Medicare Part D


DEFINITION of 'Medicare Part D'

A prescription drug benefit program that was created through the U.S. Medicare Prescription Drug, Improvement, and Modernization Act of 2003. The "D" stands for "drugs". The program gives Medicare recipients these basic choices: stay in traditional Medicare without signing up for the prescription drug benefit outlined in the Act, stay in traditional Medicare and enroll in a Medicare drug plan, enroll in other Medicare plans, or enroll in a comprehensive private health plan (which may or may not cover prescription costs). The program began providing coverage for users on Jan 1, 2006.

BREAKING DOWN 'Medicare Part D'

Those who enroll in the Medicare Part D program choose from a large list of approved drug plans which do not cover all prescription drugs, so it is important that they choose a plan that meets their needs. Senior citizens and seniors' advocacy groups have criticized the program for not being comprehensive enough and adding to the already high costs of getting the drugs that seniors need for medical reasons. As a result of Medicare Part D, a number of insurance products are expected to cover the gaps in prescription drug coverage.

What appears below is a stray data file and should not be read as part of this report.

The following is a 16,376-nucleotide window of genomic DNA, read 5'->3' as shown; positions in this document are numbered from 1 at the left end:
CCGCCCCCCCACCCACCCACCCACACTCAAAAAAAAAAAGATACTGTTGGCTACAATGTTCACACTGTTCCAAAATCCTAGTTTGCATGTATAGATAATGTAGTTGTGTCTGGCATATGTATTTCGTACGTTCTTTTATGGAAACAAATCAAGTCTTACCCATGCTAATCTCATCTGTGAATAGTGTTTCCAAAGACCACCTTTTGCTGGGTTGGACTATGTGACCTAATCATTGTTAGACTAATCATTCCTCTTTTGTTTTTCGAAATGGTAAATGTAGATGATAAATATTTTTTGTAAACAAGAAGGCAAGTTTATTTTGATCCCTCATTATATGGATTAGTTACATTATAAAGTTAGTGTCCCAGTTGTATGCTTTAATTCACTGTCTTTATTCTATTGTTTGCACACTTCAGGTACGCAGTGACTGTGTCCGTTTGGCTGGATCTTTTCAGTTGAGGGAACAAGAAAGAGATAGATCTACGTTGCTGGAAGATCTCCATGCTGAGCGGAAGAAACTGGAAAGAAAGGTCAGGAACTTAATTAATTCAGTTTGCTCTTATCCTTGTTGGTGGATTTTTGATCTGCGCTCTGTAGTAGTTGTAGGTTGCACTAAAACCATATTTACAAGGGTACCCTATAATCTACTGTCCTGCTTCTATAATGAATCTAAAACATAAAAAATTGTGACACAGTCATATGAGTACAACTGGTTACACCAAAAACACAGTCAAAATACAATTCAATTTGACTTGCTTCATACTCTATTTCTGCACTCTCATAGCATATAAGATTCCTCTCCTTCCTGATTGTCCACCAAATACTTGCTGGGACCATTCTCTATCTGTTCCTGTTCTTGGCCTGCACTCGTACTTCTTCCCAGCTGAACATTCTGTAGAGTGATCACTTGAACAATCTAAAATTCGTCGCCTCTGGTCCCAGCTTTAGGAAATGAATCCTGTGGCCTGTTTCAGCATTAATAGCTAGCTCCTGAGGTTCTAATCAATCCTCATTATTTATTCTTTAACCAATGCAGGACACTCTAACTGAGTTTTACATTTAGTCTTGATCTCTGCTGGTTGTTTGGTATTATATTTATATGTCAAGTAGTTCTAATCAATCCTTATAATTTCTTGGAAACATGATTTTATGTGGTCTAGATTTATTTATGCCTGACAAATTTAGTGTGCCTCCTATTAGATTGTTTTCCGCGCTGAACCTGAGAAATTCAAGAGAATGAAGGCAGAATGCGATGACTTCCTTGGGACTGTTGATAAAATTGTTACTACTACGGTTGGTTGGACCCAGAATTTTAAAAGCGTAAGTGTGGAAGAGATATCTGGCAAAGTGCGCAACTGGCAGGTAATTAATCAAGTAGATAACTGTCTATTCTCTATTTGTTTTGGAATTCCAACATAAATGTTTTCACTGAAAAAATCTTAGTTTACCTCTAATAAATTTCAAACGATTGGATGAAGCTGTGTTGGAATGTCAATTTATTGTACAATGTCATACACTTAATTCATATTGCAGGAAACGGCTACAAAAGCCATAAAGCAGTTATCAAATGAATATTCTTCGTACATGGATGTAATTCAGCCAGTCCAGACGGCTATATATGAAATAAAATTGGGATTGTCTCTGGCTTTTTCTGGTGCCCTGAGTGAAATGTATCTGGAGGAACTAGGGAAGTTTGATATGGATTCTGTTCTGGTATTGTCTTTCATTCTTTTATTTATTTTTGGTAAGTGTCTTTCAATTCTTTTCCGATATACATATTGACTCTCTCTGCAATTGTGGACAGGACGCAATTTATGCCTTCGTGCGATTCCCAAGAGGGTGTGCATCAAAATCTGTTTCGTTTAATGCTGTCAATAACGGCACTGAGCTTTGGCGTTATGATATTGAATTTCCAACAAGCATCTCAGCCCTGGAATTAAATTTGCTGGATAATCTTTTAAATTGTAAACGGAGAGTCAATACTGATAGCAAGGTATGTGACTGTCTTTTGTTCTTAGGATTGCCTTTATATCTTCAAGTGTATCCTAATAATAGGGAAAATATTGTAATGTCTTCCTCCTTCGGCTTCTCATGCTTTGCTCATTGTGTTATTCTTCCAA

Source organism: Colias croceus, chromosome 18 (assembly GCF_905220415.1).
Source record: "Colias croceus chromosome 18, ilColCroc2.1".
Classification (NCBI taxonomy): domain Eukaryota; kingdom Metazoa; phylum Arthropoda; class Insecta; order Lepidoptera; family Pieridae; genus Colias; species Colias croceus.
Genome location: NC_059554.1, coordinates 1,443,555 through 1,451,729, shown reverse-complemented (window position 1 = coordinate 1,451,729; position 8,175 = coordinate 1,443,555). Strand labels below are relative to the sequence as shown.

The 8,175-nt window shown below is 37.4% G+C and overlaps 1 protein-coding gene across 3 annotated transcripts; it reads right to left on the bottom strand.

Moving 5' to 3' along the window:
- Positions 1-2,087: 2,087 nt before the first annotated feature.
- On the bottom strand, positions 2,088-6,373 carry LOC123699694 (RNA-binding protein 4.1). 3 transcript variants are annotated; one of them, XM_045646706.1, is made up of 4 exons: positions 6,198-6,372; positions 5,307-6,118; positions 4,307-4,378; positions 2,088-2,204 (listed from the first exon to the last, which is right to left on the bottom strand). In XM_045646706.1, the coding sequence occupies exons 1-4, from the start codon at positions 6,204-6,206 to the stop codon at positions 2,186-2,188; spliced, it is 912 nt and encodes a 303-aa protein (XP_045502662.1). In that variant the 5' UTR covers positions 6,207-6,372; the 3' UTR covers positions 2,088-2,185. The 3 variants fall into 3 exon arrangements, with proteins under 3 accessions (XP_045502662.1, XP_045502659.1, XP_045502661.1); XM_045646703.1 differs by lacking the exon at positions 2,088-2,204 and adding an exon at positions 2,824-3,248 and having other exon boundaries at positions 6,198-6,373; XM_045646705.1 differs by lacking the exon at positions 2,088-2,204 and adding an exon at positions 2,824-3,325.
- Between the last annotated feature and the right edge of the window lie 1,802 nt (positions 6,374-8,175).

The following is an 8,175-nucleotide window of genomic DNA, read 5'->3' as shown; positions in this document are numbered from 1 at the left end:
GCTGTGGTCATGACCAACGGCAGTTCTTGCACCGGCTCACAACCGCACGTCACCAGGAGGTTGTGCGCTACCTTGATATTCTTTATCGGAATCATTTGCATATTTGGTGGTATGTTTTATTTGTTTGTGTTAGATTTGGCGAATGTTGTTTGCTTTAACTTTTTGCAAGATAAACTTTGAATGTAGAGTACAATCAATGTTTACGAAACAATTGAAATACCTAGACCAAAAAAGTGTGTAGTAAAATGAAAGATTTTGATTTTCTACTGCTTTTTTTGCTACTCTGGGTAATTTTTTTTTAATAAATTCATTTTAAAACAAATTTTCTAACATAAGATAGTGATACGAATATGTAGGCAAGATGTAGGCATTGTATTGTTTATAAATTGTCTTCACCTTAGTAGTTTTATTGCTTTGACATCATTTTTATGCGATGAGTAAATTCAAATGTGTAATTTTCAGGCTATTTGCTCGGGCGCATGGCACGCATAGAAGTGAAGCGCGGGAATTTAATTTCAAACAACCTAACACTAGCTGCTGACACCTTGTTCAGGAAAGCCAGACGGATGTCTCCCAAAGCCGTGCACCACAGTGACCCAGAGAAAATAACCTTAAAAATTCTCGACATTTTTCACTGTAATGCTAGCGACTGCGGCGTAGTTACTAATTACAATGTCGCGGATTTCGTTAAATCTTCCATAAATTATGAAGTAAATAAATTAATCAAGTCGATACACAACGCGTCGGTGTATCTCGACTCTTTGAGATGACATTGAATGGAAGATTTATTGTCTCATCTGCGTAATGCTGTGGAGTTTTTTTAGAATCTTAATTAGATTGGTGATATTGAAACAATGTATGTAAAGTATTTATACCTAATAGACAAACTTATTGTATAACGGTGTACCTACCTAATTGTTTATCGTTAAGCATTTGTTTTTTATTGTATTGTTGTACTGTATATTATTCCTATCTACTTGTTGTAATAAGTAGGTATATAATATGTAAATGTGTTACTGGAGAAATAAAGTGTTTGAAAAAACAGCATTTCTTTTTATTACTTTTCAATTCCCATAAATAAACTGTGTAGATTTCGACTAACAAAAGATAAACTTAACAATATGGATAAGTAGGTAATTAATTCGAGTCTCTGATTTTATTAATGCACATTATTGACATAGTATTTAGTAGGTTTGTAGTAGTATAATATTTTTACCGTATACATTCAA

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  1. When can catch-up contributions start?

    Most qualified retirement plans such as 401(k), 403(b) and SIMPLE 401(k) plans, as well as individual retirement accounts ... Read Full Answer >>
  2. Who can make catch-up contributions?

    Most common retirement plans such as 401(k) and 403(b) plans, as well as individual retirement accounts (IRAs) allow you ... Read Full Answer >>
  3. Can you have both a 401(k) and an IRA?

    Investors can have both a 401(k) and an individual retirement account (IRA) at the same time, and it is quite common to have ... Read Full Answer >>
  4. Are 401(k) contributions tax deductible?

    All contributions to qualified retirement plans such as 401(k)s reduce taxable income, which lowers the total taxes owed. ... Read Full Answer >>
  5. Are 401(k) rollovers taxable?

    401(k) rollovers are generally not taxable as long as the money goes into another qualifying plan, an individual retirement ... Read Full Answer >>
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    Unlike regular employee deferrals, catch-up contributions are not included in the 415 limit. While there is an annual limit ... Read Full Answer >>

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